Data ‘not a clear sign’ of great rotation

Risk2Signs of a sustained appetite for investment risk are coming out of the US mutual fund market.

In February a net $51.9 billion (€40 billion) flowed into long-term open-ended mutual funds - which excludes money market funds – and built on January’s record inflow of $87.2 billion.

Though taxable bond funds topped all asset classes in February with inflows of $18.6 billion, data from Morningstar show international stock funds – with $16.5 billion - were not far behind.

The figures are published against the backdrop of what some people have called the start of a “great rotation” out of bonds into shares.

Morningstar says that within its categories, diversified emerging markets funds saw the strongest inflows in February, collecting $6.2 billion.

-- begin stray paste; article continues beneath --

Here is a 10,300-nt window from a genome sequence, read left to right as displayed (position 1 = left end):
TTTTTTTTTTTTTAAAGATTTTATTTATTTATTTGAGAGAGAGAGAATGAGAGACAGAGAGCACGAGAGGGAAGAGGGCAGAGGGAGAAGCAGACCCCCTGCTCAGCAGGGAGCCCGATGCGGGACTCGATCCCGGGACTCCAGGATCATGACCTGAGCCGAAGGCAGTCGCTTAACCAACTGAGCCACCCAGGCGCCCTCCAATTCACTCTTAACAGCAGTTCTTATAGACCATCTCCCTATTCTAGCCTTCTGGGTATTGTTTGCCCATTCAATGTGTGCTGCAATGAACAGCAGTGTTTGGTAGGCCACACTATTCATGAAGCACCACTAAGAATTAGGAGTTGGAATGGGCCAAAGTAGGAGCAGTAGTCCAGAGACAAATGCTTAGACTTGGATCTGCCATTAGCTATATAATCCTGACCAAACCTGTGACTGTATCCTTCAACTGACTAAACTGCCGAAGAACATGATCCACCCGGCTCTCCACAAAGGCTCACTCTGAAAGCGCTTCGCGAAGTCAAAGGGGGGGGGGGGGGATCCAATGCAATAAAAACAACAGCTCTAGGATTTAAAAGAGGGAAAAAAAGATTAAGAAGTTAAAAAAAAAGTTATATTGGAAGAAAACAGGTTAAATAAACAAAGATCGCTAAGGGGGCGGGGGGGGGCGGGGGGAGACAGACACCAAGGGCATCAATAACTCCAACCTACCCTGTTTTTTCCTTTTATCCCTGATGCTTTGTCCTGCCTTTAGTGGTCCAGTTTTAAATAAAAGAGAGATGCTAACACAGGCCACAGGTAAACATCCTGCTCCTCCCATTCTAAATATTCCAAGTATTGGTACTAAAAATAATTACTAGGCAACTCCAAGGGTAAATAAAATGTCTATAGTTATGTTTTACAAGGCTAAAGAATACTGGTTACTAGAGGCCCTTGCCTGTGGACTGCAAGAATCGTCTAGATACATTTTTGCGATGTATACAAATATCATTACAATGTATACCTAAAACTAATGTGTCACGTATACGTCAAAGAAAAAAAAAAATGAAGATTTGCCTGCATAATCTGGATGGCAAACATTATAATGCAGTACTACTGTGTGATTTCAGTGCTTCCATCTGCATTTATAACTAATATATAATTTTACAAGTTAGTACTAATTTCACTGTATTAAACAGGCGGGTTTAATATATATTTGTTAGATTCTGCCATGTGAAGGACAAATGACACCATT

“Risk-off” categories such as precious metals, money market, and government bond funds saw outflows.

“Even though it may not be a clear sign of a rotation out of bonds and into stocks, investors are taking on more risk,” says Morningstar. “Precious metals, money market, and most government bond funds saw outflows, while bank loan and emerging-markets bond offerings captured new assets.”

Even less diversified offerings like sector funds also saw strong inflows.

The fact that mutual funds are largely retail products may add to an argument earlier this week that if there is a great rotation, it is a retail phenomenon.

JLT Pension Capital Strategies (JLTPCS) produced data to show that the average allocation to bonds among FTSE 100 pension schemes has risen from 33% six years ago to 56% at the end of 2012.

“What is clear is that the so-called ‘great rotation’ out of bonds into equities is a retail investment phenomenon and that the inverse rotation is very much at work across UK pension schemes,” said Charles Cowling, managing director at JLTPCS.

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